It’s almost summertime, which means that literally every magazine targeted at women has a headline on the cover about preparing your “bikini body.” Back in the day, it might have ended there, with magazines, but now that we have the Internet, there are pretty much an infinite number of places that can tell women how their bodies are supposed to look and how to achieve that.
Sadly, this isn’t limited to celebrity gossip websites – it’s invaded social media, from Tumblr to Instagram. Even Pinterest, a site I thought was just a place to find really ornately decorated cupcakes and look at wedding dresses, is not immune; if you search the site for “thinspiration”, you get a variety of images – a few actually motivating, some saddening, and some downright disturbing. In a way, these images you can find on the Internet are potentially more damaging than those in magazines where you can attribute physiques to celebrity trainers and top notch airbrushing. Images on social media are being posted by regular people, and with people repinning and liking images, it’s easy to feel like trying to achieve a certain body type is something everyone is doing.
Fortunately, if you search for “thinspiration” or “thigh gap” on Pinterest, you also get a warning about eating disorders. This isn’t the first battle in the fight against eating disorders and it certainly won’t be the last, but it’s nice to see Pinterest taking a step in the right direction. Previously Tumblr and other sites have banned “pro-ana” tags, but like the mythical Hydra, cut one head off, and more just grow back in its place.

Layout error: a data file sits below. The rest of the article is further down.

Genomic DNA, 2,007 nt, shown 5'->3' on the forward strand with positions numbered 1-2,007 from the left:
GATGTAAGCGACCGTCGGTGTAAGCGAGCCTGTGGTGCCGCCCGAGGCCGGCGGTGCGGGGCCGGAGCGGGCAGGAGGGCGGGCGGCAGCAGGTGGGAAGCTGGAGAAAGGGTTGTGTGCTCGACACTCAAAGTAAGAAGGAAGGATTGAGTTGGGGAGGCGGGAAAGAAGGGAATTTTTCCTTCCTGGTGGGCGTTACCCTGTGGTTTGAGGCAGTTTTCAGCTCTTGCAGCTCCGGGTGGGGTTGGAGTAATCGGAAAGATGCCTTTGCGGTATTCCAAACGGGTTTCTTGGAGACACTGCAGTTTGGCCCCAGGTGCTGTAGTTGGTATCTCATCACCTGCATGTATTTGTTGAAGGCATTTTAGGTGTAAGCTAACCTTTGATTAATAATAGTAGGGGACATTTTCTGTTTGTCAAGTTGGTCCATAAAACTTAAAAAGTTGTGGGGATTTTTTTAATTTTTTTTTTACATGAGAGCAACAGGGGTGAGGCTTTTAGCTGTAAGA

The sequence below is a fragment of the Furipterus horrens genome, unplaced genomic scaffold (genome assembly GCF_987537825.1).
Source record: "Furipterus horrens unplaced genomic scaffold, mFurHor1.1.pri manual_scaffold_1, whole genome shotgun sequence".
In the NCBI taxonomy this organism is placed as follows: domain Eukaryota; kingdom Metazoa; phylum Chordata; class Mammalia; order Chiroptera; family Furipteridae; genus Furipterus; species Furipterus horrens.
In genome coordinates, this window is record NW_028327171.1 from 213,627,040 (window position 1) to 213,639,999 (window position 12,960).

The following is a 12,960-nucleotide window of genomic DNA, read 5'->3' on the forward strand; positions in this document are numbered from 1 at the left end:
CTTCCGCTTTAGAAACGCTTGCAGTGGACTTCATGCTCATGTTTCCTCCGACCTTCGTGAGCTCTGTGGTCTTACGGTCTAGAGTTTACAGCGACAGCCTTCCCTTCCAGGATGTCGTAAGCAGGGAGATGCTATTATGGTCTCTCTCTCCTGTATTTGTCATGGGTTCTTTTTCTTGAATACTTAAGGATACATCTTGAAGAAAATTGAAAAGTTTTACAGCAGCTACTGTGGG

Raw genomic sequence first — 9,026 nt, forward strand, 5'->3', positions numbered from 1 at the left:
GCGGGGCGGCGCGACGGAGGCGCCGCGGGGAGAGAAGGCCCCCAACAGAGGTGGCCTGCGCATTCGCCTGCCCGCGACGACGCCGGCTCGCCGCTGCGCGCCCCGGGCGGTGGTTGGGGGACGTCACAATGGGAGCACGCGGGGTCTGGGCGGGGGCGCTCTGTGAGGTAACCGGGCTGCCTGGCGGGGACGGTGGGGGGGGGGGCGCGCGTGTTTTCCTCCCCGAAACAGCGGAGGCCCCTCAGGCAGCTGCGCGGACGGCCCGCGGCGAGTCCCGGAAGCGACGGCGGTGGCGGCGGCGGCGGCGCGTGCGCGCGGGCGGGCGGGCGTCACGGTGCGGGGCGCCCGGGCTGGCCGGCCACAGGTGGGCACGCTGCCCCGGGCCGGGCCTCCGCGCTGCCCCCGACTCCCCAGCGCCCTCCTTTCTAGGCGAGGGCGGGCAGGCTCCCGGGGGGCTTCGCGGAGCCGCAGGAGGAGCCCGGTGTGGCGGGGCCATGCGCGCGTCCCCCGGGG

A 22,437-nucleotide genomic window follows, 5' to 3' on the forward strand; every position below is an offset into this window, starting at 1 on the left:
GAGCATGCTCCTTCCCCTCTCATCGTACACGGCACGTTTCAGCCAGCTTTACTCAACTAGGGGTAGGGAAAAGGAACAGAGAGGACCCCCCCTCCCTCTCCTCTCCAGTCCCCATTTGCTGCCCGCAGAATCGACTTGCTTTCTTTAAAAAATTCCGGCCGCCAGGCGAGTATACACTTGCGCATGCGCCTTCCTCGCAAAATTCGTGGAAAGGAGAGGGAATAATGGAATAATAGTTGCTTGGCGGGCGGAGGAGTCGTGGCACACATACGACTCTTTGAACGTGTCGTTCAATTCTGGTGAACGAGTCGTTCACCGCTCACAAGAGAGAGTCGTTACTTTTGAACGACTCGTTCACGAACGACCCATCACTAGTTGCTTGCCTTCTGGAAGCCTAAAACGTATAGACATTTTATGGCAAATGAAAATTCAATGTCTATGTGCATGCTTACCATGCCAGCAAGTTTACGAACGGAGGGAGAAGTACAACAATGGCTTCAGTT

Lately, “thinspiration” and “thigh gap” have been the buzzwords used to promote unhealthy ideas about body image, but if you search for either on Pinterest, you’ll still get results, but there’s a statement cautioning about the dangers of eating disorders and offering information about how to get help. (It’s interesting that Pinterest hasn’t chosen to ban these tags outright; search Tumblr for the same terms and you get just a PSA; I can see the argument for either side, but I do respect Pinterest’s choice to offer help without censorship.) Sure, providing a website and a hotline aren’t going to cure every eating disorder, but if this message causes even one person to seek help for an eating disorder, or helps someone realize there’s a difference between a healthy weight and chasing an unrealistic body type, then this message is worth getting out there.
Featured image via arthlete.tumblr.com